But, in Bangladesh, we don't have any kind of mechanism to ensure accountability. The government has a role here to play. Systems and regulations should be in place to deal with these sorts of wrong doing. If people and organizations that are doing these sorts of things get punished others would be discouraged from pursuing similar path.

An Interview With Prof. Dr. Sayeedul Alam Prince 2
Health advice for busy executives

Future Startup
What health advice would you give to busy people?

Dr. Md. Sayeedul Alam Prince
Take time for mild exercises like running on treadmills amid your work. It is critical that you maintain your health no matter how busy you are. At the end of the day, if you are not healthy you can’t do much.

Changing the eating habit is a great help too. A healthy diet can save you from many diseases.

[blockquote source="Dr. Prince"]Professional individuals often get caught up in their work and spend whole nights without sleeping. This is an awful habit. Sleep deprivation is the key reason behind problems like attention deficit disorder and incoherent behavior. [/blockquote]

Everyone should also try to be aware of what is happening to their body. If they sense any trouble, they should consult a doctor right away. By doing so, people can avoid future complications.

I'd like to mention another problem that we have here. We have no referral system in Bangladesh. In many countries of the world, when you go to a general practitioner [GP], s/he will never refer you to a professor if s/he thinks that s/he has the capacity to treat you.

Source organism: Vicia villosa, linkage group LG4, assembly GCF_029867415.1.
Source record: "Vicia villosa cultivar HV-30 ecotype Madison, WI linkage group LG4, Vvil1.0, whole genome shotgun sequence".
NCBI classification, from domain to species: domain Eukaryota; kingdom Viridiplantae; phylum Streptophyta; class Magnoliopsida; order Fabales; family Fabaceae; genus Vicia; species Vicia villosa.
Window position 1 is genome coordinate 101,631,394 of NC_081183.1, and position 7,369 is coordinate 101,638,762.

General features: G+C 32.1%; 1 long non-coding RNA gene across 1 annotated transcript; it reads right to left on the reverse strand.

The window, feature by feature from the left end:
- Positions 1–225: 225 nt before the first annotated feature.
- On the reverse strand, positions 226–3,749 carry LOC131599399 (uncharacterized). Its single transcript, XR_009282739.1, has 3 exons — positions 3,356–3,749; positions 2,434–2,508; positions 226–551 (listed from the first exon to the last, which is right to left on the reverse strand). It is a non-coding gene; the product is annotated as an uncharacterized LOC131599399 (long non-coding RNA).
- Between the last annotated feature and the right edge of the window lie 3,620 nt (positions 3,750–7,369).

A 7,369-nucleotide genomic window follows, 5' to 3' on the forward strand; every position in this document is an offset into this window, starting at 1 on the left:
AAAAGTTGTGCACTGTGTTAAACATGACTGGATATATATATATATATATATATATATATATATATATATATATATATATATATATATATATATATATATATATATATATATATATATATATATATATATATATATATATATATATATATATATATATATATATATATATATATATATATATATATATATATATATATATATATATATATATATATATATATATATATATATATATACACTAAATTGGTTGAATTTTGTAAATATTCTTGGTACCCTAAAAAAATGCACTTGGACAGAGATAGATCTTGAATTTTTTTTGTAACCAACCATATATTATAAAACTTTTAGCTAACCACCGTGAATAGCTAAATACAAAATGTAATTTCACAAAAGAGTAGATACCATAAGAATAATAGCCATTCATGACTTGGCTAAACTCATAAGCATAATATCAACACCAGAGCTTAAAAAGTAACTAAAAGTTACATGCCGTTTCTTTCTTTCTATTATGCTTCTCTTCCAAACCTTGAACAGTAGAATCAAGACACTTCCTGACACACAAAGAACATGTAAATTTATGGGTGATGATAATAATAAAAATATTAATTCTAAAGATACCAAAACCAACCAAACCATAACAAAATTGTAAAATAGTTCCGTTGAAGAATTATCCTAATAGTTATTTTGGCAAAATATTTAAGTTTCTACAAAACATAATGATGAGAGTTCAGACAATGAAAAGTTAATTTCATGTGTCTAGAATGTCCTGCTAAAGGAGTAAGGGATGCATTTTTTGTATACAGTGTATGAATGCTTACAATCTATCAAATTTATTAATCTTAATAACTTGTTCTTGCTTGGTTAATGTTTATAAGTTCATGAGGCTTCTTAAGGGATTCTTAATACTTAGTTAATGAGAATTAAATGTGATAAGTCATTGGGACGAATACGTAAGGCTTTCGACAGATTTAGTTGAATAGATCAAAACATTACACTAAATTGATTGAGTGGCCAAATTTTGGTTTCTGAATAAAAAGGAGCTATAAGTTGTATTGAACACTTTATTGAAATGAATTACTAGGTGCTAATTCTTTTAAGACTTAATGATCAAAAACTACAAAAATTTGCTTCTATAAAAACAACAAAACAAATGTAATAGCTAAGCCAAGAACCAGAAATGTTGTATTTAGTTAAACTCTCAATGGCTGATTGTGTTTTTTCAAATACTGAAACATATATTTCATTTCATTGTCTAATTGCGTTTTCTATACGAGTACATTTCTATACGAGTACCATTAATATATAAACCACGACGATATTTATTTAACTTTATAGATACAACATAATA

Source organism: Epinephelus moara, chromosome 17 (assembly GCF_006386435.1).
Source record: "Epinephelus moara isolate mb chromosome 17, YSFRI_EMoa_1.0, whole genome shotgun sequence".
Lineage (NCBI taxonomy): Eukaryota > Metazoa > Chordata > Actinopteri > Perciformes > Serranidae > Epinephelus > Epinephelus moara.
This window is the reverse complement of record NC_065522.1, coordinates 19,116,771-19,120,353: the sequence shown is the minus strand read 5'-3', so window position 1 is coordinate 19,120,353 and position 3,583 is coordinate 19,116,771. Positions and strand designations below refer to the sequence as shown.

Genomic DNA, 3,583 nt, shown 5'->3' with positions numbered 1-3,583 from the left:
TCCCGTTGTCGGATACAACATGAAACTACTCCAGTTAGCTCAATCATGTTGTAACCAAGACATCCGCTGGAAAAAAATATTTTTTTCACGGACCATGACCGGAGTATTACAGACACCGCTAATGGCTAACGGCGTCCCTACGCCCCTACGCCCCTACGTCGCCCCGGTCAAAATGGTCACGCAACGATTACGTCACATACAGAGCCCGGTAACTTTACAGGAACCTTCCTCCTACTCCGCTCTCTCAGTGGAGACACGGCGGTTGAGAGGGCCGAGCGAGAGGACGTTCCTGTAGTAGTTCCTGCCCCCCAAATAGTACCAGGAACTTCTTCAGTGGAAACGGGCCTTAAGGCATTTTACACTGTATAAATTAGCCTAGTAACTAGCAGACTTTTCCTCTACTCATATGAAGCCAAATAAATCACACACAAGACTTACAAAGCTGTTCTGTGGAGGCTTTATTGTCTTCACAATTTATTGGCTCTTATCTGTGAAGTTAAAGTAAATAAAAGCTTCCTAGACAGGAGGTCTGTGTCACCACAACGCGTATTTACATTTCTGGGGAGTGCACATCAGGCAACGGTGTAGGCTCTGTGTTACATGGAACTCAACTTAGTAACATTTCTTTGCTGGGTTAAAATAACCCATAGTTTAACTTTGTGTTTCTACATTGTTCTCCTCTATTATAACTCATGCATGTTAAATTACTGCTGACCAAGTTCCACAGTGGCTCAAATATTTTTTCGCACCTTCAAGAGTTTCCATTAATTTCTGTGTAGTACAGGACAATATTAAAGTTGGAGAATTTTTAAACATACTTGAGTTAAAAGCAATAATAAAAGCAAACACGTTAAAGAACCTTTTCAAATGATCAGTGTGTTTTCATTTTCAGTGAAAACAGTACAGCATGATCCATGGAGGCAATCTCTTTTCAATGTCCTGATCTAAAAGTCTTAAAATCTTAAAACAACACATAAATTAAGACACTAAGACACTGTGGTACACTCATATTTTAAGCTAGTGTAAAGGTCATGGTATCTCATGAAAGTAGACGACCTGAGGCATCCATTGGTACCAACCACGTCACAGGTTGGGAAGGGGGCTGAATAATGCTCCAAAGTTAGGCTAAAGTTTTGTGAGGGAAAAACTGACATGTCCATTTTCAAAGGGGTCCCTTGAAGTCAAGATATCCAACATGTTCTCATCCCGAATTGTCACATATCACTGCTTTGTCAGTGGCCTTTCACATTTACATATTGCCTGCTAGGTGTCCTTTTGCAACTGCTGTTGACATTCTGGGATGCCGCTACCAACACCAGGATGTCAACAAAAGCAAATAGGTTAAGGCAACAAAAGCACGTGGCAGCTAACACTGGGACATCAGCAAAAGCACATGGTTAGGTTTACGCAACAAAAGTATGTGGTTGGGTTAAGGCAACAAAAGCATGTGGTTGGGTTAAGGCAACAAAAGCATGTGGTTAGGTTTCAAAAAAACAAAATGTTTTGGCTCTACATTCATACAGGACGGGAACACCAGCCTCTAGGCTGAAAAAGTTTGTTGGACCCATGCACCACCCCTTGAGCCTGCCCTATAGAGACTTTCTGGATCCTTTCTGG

In Japan, for example, you can't just pay a visit to a tertiary-level doctor. You need to get a referral from the local GP first. If we had this system in Bangladesh, tertiary doctors wouldn't have to look after this huge number of patients.

Future Startup
You were talking about the importance of diet.

Dr. Md. Sayeedul Alam Prince
It differs from person to person. Like, for an overweight person, the diet should contain more protein, liquid, and fruits, and exclude carbohydrate, such as--rice, potato, parata. To get all the benefits from vegetables, it should be cooked with less oil.

There are, in fact, two types of fat in our body: good fat and bad fat. We call it Low-Density Lipoprotein. This is a very risky type of cholesterol. There is another type called HDL or high-density lipoprotein. HDL benefits our body in various ways. It protects our heart. So, we need to eat foods that contain this HDL more and avoid LDL-rich items.

Let me give you an example. Say, you drink a bottle of Mountain Dew every day. Now, a 500-ML bottle of Mountain Dew contains as much as 14 teaspoons full of calories. But you are only consuming this much calorie but not burning it. It remains in your body and keeps getting stuffed. It can be very harmful to your health.

Future Startup
What advice would you give to give young people who want to pursue medical education?

Dr. Md. Sayeedul Alam Prince
Don’t come to this profession with the sole purpose of earning money and getting rich. Profit-drivenness is one of the biggest problems in our medical system today. If somebody wants to get medical education, s/he must have the dedication to serve humanity.

Yes, you can earn quite well working as a doctor. But, if you want to be a money making machine and probably a billionaire, I request you to go open up an RMG factory. But don't come into the medical profession.

Enthusiasts should have a research mindset. Only studying the traditional treatment methods and treating patients will not speed up advancement in the field.